All the classes set to be scrapped in new NSW curriculum
The biggest shake-up of the state's curriculum in 30 years will strip unnecessary clutter from every subject to focus on the basics and prioritise literacy and numeracy in a bid to lift NSW students' declining academic performance.
Premier Gladys Berejiklian last night said she supports the overwhelming majority of the review's recommendations and will axe farcical subjects including puppetry, lifestyle studies, jewellery and "wearable art" as soon as next year.
Curriculum review author Geoff Master cited NSW's sliding Programme for International Assessment (PISA) performance as strong evidence of the need for systemic change and slammed the system for teaching students in a superficial manner rather than in-depth.
"It seems likely that the crowded nature of many syllabuses, the undervaluing of skills in the curriculum, and constraints on teachers' abilities to address individual learning needs contribute to many students becoming disengaged from school," he said.
Developing a smaller number of higher quality HSC subjects are among the recommendations the government has supported while they stopped short of calls to make learning a second language mandatory.
A recommendation to "investigate the feasibility of not calculating and reporting the Australian Tertiary Admission Rank" was also not supported by the government.
Premier Gladys Berejiklian said she wanted the curriculum to go back to basics.
"For 30 years, unnecessary lessons have snuck into the curriculum. Teachers spend hours a week on content that does not provide young people the basic skills and knowledge they need to reach their full potential," she said.
"Lessons in circus skills, puppetry and wearable art should not be done during school hours."
"These hours are better spent learning the fundamentals - maths, English and science - to equip students with the skills needed for further learning and jobs."
The report has set ambitious time frames for the changes with students between Kindergarten and Year 2 to have a new English and mathematics syllabus by 2022 while a new Year 3 to Year 10 syllabus will be implemented by 2023.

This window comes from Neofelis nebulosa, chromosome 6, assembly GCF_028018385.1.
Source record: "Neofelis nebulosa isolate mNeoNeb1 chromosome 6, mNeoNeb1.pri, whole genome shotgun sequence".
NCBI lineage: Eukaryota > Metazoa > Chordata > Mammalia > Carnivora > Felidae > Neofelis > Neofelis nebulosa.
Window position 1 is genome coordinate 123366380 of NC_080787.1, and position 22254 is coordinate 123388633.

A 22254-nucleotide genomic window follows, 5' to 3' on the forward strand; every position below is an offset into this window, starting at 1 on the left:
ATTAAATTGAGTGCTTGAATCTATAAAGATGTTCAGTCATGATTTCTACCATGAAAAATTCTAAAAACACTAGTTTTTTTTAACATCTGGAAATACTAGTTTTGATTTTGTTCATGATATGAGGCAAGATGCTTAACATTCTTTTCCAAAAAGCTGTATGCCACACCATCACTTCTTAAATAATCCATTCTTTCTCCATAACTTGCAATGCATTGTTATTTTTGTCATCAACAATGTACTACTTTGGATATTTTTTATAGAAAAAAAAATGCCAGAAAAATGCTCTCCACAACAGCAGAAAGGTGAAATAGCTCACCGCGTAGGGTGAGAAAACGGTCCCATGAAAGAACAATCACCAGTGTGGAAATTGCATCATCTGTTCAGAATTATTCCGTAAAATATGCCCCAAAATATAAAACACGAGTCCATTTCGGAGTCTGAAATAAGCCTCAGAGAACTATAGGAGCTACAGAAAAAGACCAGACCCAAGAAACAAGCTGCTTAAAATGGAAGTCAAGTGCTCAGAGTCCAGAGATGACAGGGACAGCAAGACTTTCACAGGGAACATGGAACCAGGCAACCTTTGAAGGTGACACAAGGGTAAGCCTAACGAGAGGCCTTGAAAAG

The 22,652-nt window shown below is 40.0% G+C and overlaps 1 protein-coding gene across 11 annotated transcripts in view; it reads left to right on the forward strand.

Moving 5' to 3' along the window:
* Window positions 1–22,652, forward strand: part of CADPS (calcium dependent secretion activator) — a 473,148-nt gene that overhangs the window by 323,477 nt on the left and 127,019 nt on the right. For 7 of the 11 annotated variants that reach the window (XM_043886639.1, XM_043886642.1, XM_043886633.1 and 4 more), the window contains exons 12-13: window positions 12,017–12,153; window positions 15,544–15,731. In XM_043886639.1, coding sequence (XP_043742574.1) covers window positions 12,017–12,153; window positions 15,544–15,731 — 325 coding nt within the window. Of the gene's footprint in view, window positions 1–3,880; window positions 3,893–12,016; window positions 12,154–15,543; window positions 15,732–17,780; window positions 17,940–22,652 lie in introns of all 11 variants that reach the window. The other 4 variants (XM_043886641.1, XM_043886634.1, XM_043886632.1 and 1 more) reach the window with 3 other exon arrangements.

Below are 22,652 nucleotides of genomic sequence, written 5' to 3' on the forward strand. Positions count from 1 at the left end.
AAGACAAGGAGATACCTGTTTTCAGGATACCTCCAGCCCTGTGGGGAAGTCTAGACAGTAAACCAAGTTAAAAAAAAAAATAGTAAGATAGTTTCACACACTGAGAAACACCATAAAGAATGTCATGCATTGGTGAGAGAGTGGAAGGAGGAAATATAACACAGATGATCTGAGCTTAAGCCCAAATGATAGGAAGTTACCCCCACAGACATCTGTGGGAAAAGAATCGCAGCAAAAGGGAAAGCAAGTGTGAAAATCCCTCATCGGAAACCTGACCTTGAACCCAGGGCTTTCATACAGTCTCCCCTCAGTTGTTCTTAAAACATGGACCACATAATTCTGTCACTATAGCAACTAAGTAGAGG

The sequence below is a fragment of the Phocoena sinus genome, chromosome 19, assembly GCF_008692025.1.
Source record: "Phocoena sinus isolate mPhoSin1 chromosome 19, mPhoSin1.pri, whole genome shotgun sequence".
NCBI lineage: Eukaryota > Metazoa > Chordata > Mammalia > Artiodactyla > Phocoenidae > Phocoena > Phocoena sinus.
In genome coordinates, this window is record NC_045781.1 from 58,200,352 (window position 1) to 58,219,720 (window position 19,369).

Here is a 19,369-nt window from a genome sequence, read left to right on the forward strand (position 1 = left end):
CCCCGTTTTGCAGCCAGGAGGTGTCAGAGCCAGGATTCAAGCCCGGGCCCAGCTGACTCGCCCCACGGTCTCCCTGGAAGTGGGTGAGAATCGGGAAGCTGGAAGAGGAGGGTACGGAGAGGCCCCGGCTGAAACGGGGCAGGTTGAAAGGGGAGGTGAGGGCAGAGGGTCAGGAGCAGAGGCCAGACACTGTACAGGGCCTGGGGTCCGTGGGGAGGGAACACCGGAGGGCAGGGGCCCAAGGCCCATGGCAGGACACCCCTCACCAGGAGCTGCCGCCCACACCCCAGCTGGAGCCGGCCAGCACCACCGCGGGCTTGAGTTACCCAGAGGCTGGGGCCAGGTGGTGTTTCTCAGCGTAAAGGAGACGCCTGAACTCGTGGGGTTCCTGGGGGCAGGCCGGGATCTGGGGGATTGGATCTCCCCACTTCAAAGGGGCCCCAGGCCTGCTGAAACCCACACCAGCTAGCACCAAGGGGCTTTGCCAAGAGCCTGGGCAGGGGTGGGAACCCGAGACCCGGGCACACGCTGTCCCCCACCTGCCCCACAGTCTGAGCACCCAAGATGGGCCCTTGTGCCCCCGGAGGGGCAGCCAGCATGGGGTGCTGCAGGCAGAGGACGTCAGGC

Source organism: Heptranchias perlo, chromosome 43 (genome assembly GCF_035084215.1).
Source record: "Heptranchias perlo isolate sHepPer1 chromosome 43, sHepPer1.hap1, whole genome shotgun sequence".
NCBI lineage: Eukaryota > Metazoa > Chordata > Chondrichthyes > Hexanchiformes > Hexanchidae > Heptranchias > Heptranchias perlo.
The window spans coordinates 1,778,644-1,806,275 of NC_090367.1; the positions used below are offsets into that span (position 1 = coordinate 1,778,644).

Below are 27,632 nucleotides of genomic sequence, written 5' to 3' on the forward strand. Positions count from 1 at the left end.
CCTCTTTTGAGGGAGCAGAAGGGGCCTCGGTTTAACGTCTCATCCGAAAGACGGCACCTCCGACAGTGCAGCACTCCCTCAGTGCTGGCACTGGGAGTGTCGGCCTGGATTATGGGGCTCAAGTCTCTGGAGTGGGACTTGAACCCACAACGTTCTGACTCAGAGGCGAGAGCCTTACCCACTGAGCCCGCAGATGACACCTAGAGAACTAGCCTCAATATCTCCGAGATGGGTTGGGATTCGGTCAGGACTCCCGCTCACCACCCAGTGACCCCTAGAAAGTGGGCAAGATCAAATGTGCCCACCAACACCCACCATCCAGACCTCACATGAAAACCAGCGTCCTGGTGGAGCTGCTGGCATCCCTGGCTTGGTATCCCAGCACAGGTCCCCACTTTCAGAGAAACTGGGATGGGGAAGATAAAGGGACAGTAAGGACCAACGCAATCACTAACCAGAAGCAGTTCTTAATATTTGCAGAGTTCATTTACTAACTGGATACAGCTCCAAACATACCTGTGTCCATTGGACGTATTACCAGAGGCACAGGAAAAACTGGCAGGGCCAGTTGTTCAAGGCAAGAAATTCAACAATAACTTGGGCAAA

Year 11 and 12 students will have their new syllabuses by 2024 with a reduced number of courses, but those remaining will be "higher quality".
In the early years of school, the syllabus will explicitly tell teachers that oral language development, reading, writing and mathematics skills are top priorities and should take precedence over all other subjects.
The review found 98 per cent of teachers said they believed excess syllabus content was leading to worse academic outcomes for students.
In high school, Aboriginal culture will form part of the human society and its environment curriculum while students will be given a minimum standard they must reach before the completion of their schooling.
The report was also critical of the fact that not all HSC subjects link clearly to further study and career pathways with the government committing to overhauling this.
The government gave in principal support for a recommendation requiring every student to complete a major investigation as part of their HSC, but it will consult with the education authority about how this will work in practice.
Another recommendation to make the entire syllabus "untimed" so students only progress once they have mastered the previous work has the government's in principle support.
Brothers Arran, 12, Owen, 10 and Ethan, 7, from South Coogee have a passion for hands-on science experiments in the classroom and at home.
Mum Kelly Storie, 44, said her sons "really enjoyed" both maths and science and would be excited to have more in depth lessons of those subjects.
"The younger two tend to enjoy maths more but all of the boys love their hands-on science experiments at school," Ms Storie said.
"It's the first thing they come back and tell me about at the end of the day."
Ms Storie said her three boys would "definitely" benefit from a curriculum focusing on maths and science.
"It's a good thing they'll learn more of that, especially if it's with a hands-on approach and they get more involved in their own learning," she said.
"Kids pick up things much easier this way."
Originally published as All the classes set to be scrapped in new NSW curriculum